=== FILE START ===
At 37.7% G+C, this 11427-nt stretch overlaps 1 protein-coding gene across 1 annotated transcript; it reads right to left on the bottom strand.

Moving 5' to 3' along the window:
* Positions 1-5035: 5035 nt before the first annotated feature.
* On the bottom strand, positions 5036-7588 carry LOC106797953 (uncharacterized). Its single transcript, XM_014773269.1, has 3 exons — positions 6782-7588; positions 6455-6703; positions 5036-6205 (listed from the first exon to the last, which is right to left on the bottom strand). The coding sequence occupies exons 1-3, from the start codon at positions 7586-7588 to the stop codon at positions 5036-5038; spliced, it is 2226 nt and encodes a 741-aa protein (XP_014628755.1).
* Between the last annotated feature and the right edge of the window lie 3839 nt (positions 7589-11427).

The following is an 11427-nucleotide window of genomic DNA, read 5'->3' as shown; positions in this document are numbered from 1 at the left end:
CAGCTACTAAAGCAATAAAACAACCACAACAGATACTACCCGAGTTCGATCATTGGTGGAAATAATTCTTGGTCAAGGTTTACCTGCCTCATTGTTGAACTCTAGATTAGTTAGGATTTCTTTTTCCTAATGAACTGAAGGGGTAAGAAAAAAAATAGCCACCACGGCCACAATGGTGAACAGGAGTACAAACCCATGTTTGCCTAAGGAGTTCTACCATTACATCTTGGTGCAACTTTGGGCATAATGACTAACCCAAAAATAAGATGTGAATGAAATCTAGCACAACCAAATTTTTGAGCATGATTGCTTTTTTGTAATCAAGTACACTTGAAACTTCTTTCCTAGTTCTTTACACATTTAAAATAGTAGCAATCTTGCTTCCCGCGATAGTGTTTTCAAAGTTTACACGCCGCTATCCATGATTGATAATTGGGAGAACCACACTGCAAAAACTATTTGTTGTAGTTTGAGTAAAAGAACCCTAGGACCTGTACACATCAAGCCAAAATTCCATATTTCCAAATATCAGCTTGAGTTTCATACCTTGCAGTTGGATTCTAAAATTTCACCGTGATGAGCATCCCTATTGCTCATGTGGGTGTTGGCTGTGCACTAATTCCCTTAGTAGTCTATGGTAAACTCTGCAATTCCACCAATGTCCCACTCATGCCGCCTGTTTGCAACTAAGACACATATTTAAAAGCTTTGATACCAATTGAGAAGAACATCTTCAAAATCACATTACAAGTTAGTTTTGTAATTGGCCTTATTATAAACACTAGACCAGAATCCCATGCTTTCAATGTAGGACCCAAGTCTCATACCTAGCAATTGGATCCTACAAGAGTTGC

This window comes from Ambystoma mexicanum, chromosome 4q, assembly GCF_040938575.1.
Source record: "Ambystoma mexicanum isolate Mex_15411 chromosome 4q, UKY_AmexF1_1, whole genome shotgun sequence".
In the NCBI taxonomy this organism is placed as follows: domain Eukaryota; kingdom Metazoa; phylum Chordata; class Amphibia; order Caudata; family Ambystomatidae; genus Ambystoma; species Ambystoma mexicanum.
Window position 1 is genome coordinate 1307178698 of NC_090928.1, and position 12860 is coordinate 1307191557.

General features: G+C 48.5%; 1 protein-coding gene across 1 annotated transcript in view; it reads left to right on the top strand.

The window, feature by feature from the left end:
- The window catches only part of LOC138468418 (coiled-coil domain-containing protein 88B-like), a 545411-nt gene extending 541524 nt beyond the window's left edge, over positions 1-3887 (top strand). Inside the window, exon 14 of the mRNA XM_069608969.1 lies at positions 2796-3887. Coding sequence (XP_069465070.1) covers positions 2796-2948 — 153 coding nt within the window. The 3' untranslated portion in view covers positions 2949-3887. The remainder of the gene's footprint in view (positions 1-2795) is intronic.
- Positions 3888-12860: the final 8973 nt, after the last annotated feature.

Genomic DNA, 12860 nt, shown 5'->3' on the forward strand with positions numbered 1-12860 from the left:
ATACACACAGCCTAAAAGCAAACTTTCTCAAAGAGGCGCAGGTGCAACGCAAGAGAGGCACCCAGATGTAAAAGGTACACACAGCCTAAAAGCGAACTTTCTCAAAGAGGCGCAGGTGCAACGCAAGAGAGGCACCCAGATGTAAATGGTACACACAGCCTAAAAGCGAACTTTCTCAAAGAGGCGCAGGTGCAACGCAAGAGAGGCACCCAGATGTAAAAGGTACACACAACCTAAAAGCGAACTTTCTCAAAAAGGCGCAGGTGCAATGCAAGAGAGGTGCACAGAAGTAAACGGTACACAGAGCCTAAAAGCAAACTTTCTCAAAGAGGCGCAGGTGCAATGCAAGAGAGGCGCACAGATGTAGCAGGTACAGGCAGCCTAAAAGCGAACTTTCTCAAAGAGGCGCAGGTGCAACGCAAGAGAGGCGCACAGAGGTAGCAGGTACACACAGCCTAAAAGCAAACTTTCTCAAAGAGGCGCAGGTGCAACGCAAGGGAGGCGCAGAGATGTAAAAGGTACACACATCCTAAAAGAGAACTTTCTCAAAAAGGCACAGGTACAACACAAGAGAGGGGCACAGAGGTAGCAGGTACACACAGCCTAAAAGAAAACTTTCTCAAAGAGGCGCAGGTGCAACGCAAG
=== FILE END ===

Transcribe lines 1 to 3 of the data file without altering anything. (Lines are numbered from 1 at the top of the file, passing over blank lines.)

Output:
At 37.7% G+C, this 11427-nt stretch overlaps 1 protein-coding gene across 1 annotated transcript; it reads right to left on the bottom strand.

Moving 5' to 3' along the window:
* Positions 1-5035: 5035 nt before the first annotated feature.